Friday, February 24, 2012

Multicultural 'Deceit' in Korea?

Monument to Multiculturalism
Francesco Pirelli
Some cultures would destroy this statue . . .

I read a disturbing article in yesterday's JoongAng Daily about cases of migrant workers in Korea deceiving Korean women into marriages of convenience. This is the sort of thing one ought to expect, but according to Yim Seung-hye in "Woman recalls deceit in migrant marriage" (February 23, 2012), the women are naively taken advantage of in many 'multicultural' marriages involving a particular subgroup of migrant workers:
As the number of international marriages continues to rise, there is no shortage of stories painting multiculturalism in a positive light. But one such marriage has left a woman fighting for custody of her son in a trend of marital deception that appears to be growing.

The woman, who asked to be identified only as Oh, 38, is part of an Internet group with thousands of members who have suffered as a result of marriages with Pakistani and Bangladeshi men. The Korean women writing there have shared stories of being tricked into marriages with migrant workers from the two countries as well as verbal and physical abuse.

The most disturbing point is that this sort of deceitful marriage has happened to thousands of women. I wish some statistics had been provided, but if the reference to "an Internet group with thousands of members" is accurate, then this may be a huge problem indeed, for this internet group could be just the tip of a very large iceberg. Most of the stories that we read in the papers about so-called 'multicultural' marriages focus on Korean men marrying foreign women, and if those marriages fail to work out, blame often gets placed on the Korean husbands or the Korean in-laws, but the focus in most articles is on successful marriages and on how Koreans need to change and be more open to foreign ways. That message has its downside, as Ms. Oh's case shows:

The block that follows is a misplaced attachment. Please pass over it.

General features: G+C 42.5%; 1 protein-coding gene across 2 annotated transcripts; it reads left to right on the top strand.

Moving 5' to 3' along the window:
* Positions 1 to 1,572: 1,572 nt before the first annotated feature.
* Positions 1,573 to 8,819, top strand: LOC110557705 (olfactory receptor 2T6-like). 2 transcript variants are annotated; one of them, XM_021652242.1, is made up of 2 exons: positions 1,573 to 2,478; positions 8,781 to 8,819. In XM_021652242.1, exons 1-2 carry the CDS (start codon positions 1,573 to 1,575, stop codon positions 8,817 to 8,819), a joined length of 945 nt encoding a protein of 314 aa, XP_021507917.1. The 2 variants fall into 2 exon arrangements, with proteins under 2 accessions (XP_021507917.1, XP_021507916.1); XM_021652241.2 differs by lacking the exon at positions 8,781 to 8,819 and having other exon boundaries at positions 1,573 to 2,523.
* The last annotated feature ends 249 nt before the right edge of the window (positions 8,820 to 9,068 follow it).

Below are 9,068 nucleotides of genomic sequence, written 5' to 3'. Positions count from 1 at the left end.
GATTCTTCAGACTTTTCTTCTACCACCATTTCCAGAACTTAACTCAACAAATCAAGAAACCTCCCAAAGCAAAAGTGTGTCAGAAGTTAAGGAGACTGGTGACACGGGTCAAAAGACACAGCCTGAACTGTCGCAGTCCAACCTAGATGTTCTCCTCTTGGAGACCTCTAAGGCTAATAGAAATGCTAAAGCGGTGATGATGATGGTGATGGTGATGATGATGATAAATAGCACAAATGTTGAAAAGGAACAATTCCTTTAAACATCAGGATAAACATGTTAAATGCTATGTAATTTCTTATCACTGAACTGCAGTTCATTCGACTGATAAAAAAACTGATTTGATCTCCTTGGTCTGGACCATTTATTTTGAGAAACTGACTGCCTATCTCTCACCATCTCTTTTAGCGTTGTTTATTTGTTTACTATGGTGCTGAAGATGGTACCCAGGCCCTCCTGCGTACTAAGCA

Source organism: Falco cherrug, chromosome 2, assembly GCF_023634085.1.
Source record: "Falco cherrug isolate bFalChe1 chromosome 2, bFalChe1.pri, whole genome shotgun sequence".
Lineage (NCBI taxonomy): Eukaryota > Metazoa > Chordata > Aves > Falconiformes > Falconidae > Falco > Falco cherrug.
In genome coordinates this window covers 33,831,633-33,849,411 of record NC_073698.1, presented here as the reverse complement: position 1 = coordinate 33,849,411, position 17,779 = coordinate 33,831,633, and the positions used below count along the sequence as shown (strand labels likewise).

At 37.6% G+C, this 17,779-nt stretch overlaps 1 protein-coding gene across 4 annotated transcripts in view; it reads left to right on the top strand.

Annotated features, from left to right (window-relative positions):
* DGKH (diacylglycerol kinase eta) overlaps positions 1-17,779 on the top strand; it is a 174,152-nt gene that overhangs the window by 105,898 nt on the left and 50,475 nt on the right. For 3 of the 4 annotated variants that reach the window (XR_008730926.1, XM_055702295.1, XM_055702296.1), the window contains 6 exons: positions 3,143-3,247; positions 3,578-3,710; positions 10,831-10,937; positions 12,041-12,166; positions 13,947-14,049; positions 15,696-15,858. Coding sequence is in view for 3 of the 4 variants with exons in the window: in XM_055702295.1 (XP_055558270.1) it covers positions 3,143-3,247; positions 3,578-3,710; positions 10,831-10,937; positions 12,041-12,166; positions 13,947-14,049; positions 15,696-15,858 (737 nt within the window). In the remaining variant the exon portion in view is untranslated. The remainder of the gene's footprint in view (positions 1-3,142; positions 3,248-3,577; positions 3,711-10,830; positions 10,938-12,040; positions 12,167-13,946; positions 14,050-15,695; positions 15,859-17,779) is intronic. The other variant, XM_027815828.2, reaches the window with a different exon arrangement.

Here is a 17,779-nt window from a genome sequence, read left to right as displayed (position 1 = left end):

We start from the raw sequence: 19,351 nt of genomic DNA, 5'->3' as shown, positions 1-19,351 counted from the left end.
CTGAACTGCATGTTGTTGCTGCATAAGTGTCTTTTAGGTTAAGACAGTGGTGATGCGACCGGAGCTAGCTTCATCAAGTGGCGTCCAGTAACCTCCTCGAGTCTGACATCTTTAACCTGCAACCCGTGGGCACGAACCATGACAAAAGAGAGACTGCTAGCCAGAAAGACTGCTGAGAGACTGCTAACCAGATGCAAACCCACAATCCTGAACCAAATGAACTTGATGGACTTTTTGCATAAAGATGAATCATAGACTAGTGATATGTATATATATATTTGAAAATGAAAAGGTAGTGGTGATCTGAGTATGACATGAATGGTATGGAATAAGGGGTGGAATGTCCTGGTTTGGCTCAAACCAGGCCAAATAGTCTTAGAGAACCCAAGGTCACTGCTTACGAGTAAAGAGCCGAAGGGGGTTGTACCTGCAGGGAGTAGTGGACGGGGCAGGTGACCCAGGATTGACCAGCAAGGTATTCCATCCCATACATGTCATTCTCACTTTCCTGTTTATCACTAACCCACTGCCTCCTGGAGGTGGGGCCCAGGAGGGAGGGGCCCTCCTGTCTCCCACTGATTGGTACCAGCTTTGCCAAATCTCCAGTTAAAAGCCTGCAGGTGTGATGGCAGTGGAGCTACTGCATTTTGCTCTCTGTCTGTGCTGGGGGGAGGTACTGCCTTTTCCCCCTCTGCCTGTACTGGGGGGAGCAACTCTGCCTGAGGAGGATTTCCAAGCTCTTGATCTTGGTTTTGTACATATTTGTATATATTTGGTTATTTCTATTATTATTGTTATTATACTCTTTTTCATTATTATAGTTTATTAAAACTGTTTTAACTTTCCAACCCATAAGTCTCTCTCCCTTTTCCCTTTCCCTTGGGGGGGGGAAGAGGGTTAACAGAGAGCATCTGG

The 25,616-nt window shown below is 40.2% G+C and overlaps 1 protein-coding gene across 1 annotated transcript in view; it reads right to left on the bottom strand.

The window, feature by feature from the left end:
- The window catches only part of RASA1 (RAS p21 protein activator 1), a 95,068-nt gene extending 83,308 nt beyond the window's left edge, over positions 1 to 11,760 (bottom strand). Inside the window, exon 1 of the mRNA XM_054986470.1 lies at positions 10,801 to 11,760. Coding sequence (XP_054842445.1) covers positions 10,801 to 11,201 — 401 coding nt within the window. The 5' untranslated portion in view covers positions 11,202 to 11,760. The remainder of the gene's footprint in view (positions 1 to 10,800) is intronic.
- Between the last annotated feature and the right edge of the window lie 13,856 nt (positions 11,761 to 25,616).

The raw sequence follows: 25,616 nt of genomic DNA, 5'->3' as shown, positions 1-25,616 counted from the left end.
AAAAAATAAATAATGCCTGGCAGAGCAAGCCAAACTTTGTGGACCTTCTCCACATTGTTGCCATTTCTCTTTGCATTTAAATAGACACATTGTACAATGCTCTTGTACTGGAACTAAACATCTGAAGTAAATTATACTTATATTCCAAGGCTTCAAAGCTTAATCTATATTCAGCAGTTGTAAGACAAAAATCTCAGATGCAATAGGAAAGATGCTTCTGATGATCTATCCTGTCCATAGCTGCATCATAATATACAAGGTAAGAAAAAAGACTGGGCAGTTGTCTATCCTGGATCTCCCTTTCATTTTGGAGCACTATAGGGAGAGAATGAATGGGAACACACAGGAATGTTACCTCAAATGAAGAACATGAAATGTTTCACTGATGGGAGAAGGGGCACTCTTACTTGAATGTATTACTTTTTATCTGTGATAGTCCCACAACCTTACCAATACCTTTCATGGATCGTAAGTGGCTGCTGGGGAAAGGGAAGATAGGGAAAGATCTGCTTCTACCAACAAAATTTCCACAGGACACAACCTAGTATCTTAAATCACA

"There are so many women who have similar stories as mine. Most of us were hesitant to marry a migrant worker, but all of the TV shows and news stories beautifying multiculturalism and the stories of multicultural families living happily in Korea comforted us," Oh said. "But now, all of us are suffering from broken marriages. I just don't want to see any more victims like myself."

My advice to Korean women considering marriage to foreigners is twofold: Get to know the man well first and also get to know the man's culture. Don't depend only on what he says. Read about his home country and the treatment of women there. Find out what his religion teaches about the treatment of women. Don't rely on sources with an interest in painting a rosy picture of other cultures. Look for the dirt that's being swept under the rug. Turn over a few stones and see what turns up. Think hard about the future with a foreigner. For instance, consider what might happen if you did marry a foreigner and had children with him. Could you be certain that on a visit to his home country, your children could not be taken from you by your in-laws? That could happen in some countries where the husband has the legal control over his children.

This advice is sound no matter what the statistics concerning cases such as that of Ms. Oh.